Great Insurance Jobs’ Cofounder Roger Lear is here to help you overcome obstacles to your career and job search. This month, he offers tips on negotiating salaries.
Q: What is the best way to negotiate my salary to make sure I am maximized for my years of experience?
A: This is such a great question because salary negotiations with a current or new employer is always tricky for so many. On top of that, the pandemic has made it even more interesting. On the one hand, you hear about the four million people who have not returned to work since the pandemic, the 10 million job openings, and the desperation employers have when it comes to hiring people. On the other hand, four million people are quitting their jobs monthly to go to “greener” pastures. These once-in-a-lifetime events uncover a severe supply and demand issue that should benefit your ability to negotiate a larger salary. The challenge is figuring out how this is accomplished. Unlike the supply-and-demand issue in your local supermarket, where the cost of bacon increases automatically, this is not the standard at most employers. To negotiate a better salary in the insurance industry, consider these ideas:
The grass is not always greener. The easiest way to increase your salary is to ask your current employer for a raise. The tricky part is figuring out what is realistic. Most insurance companies have salary grades. When you approach your manager and ask for a raise, you will have a great result if it fits in the salary grade and they need to retain you. Innovative companies automatically escalate compensation for their employees. But for those that don’t, you will have to ask. If you like your current job, do not interview at other companies before asking for a salary increase. The biggest mistake happens when you get a job offer from a competitor, put your two-week notice in, and suddenly, your current company matches the offer, and you stay. Save yourself the time and ask before interviewing, and you will find out exactly where your current employer stands.
Executive recruiters can be a big help. Contact a third-party recruiter if you want to change jobs or just get information on what companies are paying for people with your experience. On top of that, many recruiters have jobs they are working on that pay more and have better benefits. The National Insurance Recruiting Association (InsuranceRecruiters.com) is a great place to identify outstanding insurance recruiters.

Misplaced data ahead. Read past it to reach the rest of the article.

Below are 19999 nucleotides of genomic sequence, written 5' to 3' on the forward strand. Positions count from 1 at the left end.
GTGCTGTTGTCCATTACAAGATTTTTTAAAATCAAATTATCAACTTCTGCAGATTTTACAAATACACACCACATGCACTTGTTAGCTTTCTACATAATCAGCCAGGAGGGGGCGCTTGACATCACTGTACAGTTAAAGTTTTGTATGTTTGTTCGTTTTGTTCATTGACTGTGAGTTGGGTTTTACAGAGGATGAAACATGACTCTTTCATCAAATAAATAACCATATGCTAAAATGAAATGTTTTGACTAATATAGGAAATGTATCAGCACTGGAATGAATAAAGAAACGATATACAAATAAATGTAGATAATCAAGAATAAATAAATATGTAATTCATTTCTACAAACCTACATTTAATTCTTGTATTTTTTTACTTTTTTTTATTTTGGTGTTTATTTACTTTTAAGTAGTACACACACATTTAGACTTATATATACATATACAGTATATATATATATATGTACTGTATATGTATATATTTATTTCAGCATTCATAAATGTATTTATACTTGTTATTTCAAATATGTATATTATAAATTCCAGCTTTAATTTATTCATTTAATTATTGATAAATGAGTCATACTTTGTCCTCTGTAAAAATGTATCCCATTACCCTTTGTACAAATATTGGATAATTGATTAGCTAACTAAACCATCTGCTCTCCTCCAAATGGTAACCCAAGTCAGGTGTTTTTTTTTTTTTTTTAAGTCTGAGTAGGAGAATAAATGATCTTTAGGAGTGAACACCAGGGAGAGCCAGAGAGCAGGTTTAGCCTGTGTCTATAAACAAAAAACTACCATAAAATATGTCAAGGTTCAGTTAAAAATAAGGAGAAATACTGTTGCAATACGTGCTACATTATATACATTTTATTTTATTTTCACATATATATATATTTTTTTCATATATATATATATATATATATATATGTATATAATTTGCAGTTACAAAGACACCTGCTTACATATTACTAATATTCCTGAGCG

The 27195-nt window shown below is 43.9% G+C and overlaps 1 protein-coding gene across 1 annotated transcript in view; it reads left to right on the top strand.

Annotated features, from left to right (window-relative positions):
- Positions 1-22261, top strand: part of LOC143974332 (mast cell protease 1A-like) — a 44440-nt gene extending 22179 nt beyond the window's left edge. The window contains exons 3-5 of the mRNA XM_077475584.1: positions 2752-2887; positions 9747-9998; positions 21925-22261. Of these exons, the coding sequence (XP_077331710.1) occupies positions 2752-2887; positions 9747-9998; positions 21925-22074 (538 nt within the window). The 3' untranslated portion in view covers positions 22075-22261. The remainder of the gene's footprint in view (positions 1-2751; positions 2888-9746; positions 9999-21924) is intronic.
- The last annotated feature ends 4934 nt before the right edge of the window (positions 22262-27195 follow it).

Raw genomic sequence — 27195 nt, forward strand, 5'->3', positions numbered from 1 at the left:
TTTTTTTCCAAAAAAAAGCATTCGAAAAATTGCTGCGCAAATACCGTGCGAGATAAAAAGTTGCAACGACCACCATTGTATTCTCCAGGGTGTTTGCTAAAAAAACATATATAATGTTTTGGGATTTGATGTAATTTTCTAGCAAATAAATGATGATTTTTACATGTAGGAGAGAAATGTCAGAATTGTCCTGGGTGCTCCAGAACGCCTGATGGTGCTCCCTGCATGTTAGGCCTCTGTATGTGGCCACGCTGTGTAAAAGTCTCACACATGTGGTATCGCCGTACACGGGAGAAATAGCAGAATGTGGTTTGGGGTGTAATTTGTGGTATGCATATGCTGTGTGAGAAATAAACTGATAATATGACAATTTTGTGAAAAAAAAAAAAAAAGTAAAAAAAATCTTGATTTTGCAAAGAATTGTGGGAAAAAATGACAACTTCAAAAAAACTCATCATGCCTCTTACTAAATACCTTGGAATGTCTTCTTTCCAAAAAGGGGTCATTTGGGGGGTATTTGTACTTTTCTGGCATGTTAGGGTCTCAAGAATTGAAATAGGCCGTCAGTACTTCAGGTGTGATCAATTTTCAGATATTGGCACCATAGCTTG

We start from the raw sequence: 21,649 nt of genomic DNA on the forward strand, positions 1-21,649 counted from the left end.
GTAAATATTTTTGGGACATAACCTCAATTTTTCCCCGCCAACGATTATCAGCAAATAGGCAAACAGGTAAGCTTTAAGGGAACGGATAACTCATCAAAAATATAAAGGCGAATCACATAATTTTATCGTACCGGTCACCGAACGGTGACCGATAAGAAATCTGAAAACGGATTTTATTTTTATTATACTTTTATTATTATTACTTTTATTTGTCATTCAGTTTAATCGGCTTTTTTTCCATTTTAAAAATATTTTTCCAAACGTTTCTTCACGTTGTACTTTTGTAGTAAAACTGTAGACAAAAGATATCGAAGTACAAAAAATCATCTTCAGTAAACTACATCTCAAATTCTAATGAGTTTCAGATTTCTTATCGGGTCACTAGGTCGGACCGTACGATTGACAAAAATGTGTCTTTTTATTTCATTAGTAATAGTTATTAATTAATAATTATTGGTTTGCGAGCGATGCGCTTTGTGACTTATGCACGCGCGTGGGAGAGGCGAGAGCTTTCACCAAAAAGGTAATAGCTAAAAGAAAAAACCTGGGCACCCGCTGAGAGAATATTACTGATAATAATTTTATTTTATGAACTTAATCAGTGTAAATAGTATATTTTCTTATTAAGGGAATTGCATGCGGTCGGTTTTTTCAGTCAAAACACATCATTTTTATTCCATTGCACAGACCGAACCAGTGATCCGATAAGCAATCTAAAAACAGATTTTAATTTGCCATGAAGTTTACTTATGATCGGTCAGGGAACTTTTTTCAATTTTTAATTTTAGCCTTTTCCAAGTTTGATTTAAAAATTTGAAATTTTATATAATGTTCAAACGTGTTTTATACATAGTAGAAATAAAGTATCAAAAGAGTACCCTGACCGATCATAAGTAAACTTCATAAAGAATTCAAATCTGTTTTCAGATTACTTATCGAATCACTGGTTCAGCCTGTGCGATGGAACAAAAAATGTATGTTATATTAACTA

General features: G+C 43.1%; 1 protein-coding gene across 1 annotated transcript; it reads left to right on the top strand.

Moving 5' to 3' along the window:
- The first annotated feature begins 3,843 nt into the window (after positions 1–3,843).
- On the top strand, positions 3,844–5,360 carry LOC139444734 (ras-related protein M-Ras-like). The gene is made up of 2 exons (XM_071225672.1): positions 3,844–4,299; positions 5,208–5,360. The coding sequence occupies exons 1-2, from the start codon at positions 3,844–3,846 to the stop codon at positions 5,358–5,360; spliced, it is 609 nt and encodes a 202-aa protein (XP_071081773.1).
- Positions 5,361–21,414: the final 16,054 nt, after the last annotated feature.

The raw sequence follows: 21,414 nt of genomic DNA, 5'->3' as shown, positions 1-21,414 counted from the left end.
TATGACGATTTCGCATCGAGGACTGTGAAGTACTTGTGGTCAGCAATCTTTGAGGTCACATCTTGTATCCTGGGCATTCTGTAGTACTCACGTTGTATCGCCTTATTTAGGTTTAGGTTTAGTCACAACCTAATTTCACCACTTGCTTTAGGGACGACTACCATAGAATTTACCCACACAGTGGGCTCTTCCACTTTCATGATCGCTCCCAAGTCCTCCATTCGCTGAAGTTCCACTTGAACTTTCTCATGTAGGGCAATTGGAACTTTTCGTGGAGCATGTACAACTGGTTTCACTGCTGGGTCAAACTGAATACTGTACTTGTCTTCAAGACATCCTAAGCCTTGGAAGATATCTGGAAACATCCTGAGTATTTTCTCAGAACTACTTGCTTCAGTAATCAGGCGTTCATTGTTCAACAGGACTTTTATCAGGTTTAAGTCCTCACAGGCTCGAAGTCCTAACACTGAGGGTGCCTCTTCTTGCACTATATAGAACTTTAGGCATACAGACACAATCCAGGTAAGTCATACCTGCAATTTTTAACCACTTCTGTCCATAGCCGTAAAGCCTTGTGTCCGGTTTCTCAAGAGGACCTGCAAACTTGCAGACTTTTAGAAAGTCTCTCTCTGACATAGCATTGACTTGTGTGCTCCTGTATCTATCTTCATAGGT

Negotiate benefits. Money is essential, but your company may not be able to meet your salary requirements. However, if you like your job, the pandemic has forced companies to manage their workforces like never before. If you liked working from home or the flexible work schedule that came with the pandemic, let your employer know you want it to continue. If you are switching companies, negotiate your vacation upfront. If you want three weeks of vacation and they are offering two, just ask. This usually is never a deal killer. Finally, if the new company isn’t providing a good increase in your base salary, many times the employer can give you money in the form of a signing bonus. Just ask.
Don’t disclose your current salary when interviewing with a new company. If asked about your current salary, let them know you would like to keep that confidential. If you want the job, let them know that followed by “I would consider your strongest offer.” Same thing on the application—leave the salary box empty. Twenty-one states have already outlawed salary history questions. If you interview well and a company wants to hire you, they will usually present you with a reasonable offer. Once you have the offer, don’t hesitate to counter the offer for more money or benefits like extra vacation. Employers expect this, and you will not lose the job if they cannot meet your counter. A $5,000 increase over five years with raises can be close to $40,000 in realized income by just asking upfront.